Clang compiler (v14.0.x) to enable OpenMP offload code (all kernels are written using OpenMP)
cuFFT, cuBLAS (I’m running CUDA 11.7)
I have a fairly big test suite I need to run to validate said program and I’m doing so on Slurm-enabled clusters. However, I’m getting weird results according to where I run it:
On the first cluster, I request a single node that’s made of 4x A100 GPUs and when I run the code there, there are random tests that will fail (though two successive runs in the exact same settings will fail at different points, thus yielding some kind of random failure behavior)
I tried running the same test suite on another, smaller cluster. The first test I did on a node that’s made of 4x RTX3090 GPUs - where all tests ran successfully multiple times. I observed the same results when running on 2x RTX2080Ti - no failure.
The same small cluster also has A100s nodes, and there I got the same kind of random failure behavior than on the first cluster.
To be honest, I’m kind of stumped at what might be the source of this seemingly random program behavior on A100 GPUs - does anyone have an idea what might be the cause of this ?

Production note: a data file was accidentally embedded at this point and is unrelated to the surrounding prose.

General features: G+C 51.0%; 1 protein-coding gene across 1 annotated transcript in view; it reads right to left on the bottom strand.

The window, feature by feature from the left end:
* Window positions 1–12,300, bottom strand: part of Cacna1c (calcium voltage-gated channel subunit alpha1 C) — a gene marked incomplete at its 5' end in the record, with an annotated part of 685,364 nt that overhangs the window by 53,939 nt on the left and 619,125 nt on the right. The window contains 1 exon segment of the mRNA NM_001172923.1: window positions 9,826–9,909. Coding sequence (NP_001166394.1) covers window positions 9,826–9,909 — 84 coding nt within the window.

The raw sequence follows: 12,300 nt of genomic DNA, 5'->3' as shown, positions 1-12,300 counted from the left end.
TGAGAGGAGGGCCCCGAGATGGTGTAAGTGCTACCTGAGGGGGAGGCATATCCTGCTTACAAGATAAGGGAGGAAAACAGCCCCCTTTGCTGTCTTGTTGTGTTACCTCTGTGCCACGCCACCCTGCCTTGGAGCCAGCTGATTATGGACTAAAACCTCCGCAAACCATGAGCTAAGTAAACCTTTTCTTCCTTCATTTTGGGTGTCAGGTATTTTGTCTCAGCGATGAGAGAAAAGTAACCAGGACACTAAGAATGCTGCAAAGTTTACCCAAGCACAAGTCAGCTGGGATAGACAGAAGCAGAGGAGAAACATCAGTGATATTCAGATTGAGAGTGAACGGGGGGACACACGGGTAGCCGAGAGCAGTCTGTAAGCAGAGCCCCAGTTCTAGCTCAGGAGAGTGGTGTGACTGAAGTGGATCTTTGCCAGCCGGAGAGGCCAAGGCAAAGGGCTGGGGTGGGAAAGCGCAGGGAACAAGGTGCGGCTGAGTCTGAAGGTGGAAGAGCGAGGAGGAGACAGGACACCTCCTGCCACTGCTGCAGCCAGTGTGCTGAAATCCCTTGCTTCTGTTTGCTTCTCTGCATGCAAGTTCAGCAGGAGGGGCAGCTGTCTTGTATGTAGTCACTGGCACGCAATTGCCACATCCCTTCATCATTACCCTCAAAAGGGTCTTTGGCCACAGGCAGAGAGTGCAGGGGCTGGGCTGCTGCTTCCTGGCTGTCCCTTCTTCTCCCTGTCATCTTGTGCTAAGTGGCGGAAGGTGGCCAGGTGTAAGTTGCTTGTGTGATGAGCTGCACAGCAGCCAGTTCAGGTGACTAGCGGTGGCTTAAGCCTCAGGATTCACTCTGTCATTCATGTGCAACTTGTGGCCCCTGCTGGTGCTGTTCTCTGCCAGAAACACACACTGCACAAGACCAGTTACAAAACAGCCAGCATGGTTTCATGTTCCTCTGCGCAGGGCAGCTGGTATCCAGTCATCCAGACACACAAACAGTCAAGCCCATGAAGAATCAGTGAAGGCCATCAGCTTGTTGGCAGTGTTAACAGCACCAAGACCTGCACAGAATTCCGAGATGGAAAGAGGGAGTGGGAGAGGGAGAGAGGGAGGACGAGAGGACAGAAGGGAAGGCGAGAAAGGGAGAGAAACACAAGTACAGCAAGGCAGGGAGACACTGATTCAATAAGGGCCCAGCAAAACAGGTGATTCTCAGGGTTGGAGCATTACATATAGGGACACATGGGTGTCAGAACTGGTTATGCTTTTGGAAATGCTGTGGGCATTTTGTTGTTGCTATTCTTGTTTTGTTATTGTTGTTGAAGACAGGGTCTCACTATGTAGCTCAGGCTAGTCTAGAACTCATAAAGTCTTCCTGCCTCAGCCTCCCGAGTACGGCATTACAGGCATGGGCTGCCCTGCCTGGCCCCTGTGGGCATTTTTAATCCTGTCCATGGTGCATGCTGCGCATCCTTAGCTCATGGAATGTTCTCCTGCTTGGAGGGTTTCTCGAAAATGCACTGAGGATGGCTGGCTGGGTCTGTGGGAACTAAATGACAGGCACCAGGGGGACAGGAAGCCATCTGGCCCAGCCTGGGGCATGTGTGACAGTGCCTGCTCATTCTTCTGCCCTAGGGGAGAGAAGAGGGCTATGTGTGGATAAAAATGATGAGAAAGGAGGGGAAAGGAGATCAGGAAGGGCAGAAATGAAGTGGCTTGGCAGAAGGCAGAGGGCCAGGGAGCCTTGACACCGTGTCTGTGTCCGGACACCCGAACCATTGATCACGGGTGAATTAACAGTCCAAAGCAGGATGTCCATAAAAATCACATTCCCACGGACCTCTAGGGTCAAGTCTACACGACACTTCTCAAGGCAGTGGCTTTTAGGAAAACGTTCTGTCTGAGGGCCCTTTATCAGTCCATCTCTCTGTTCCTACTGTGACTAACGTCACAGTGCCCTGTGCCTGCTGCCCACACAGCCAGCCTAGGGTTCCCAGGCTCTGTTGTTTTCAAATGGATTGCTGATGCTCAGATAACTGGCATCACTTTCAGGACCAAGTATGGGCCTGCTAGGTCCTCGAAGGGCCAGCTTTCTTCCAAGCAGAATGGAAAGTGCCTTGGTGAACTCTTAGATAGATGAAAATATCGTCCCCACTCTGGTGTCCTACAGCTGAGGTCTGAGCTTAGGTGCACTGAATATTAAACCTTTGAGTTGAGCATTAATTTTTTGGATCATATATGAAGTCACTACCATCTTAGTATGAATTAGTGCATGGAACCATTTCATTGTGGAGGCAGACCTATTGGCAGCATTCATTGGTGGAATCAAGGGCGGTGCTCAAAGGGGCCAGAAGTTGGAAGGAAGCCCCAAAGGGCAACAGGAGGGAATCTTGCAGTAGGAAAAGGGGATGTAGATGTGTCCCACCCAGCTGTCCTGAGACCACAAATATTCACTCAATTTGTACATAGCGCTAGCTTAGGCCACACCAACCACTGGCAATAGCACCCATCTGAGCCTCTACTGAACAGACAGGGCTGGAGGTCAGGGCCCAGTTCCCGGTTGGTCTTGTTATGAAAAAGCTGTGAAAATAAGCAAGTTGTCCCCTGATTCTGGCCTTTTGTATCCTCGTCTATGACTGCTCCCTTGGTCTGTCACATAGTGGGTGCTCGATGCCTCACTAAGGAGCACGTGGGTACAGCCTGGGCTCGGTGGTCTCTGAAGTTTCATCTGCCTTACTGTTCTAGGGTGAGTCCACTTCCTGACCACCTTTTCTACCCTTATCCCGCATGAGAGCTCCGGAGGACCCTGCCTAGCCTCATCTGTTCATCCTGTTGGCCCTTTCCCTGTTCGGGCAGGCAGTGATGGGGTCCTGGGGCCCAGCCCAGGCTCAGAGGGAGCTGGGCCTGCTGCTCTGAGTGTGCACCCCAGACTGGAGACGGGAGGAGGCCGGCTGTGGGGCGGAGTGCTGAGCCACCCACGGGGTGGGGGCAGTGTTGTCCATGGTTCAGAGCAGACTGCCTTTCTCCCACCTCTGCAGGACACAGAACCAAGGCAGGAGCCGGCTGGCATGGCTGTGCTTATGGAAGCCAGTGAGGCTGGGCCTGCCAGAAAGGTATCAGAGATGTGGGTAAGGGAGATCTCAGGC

Hm, random behavior of software. The possibilities are endless. With high likelihood there is a bug (or bugs) in your application or your test suite. Check host code, device code, and MPI communication for the following:
(1) out-of-bounds accesses or uninitialized data (e.g. off-by-one errors, invalid pointers)
(2) race conditions (e.g. missing synchronization)
(3) invoking undefined behavior (in C++, CUDA APIs, MPI calls, etc)
(4) unchecked error status (API calls of any kind; but look in particular at memory allocation, bulk copies, and CUDA stream management first)
Hardware related failures (you do have ECC enabled on the A100 nodes, correct?) are possible but highly unlikely, specially since you are seeing problem on two different clusters.
If anything in this application is driven by a PRNG, make sure it is configured such that it returns the exact same sequence every time the app is invoked.